Help with piano practice issues - FamilyEducation
Help with piano practice issues
12/06/2009 at 23:53 PM

My son is a bright and capable 4th grader who likes to put as little effort as possible into things. He's tried lots of sports and other activities and stays interested until it starts to get difficult, then he's ready to quit. He's been taking piano for a little over a year now and wanted to quit after a few months but I wouldn't allow it. He is doing well and I don't want him to think it's okay to quit something just because he thinks it's "hard." I insist that he practice every day and I sit next to him so that I can help him with his lessons (I'm not a great piano player but I can read music and can tell if he's playing something correctly or not). The problem is that he gets so angry with me when I correct him that he will often storm off in a horrible mood or else delay and goof off so much that what could be done in 15 minutes usually takes 30-45 minutes and ends up with us both exhausted and stressed. He understands how to read music and can play beautifully when he wants to, but most of the time he just wants to get through the lesson as quickly as possible and will practice things incorrectly just to get done. I know that practicing daily and practicing correctly are very important, and I don't expect perfection - I would just be thrilled if he would give his best effort for 15 minutes without fighting. Occasionally I try to let him play without correcting him at all, which only works when he corrects his own mistakes (which he sometimes does), but most of the time it seems to me that he is not trying to do his best. This applies to other things as well, but since he is supposed to practice the piano daily, this is almost a daily problem. Any suggestions?

My daughter tried violin for a school year (9 months) and hated it. Now she is three years older, and has found her instrument. She loves playing the trumpet. It may be that your boy has developed so much distaste for music that he will never find his instrument, but it's pretty clear that he does not love piano. I'd surrender on this battle.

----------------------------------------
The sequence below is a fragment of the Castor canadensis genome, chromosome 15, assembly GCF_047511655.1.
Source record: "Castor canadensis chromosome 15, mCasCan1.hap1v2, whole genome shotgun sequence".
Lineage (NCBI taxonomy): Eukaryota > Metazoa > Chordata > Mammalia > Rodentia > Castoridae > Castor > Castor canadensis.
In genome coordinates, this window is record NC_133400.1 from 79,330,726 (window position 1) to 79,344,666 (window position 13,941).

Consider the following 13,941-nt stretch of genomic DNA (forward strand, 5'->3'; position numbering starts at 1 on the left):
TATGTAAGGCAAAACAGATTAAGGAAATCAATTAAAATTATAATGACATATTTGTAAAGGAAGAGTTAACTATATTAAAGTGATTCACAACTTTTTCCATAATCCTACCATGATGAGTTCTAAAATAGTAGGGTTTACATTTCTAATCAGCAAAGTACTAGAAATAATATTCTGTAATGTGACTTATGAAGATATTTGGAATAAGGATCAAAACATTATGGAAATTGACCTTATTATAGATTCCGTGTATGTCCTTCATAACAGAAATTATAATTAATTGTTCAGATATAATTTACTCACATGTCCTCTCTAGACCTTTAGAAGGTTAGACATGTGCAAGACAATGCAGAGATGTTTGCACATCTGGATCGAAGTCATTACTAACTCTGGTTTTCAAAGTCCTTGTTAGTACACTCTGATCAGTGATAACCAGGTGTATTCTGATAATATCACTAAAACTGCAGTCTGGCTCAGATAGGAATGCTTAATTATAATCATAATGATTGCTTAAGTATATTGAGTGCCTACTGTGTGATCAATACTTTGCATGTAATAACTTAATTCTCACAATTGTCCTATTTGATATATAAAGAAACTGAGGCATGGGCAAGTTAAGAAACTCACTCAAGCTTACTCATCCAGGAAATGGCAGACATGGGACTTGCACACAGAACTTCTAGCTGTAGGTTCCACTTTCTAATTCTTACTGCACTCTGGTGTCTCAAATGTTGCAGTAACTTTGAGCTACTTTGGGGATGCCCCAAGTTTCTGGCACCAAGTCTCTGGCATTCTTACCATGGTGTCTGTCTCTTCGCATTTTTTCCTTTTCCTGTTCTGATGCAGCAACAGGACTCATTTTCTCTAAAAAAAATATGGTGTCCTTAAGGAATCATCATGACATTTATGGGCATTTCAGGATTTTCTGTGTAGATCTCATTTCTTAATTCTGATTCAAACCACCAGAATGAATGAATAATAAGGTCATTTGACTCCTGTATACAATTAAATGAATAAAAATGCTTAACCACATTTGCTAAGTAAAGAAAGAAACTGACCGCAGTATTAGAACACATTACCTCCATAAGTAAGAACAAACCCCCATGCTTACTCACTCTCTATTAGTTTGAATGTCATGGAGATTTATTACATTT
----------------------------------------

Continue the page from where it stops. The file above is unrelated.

Agreed. My ex insisted my son continue to play the French horn long after my son made it clear it was an instrument he greatly disliked. He gave up on music and has stated as an adult that he would have stuck to an instrument he liked. My daughter was much like your son with the piano, which is still sitting in our living room. We allowed her to switch to the clarinet the following school year, which she played for 7 years. She still needed reminders to practice and at times tried to cut her practice time short, but stuck with it, playing in the orchestra and marching band. Give your son the opportunity to find the instrument he enjoys, which may even turn out to be his singing voice.

I appreciate your comments but the issue isn't really about the piano. True, that's what we struggle with on a daily basis, but the real problem is that he wants everything to be easy, and when he finds out it isn't, he wants to quit. We let him quit violin and taekwondo after some horrendous struggles, but I am NOT about to "surrender" on this, because I don't want him to think that when something gets tough, you can just quit. What I want him to learn (much MORE than how to play the piano) is that anything worth doing is going to take effort, and you have to acquire a certain amount of self-discipline if you want to accomplish anything. I realize he's only 10 yrs old and has a limited capacity for self-discipline, but I'm only asking for about 15 (good) minutes a day. By the way, My husband was ready to give it up months ago, but I stuck with it and our son did a beautiful job at his first recital - he does love performing for people :) So, don't even talk to me if you think I should give it up - I'm looking for ways to inspire him, make it fun, calm him down, whatever will help - just DON'T tell me to let him quit!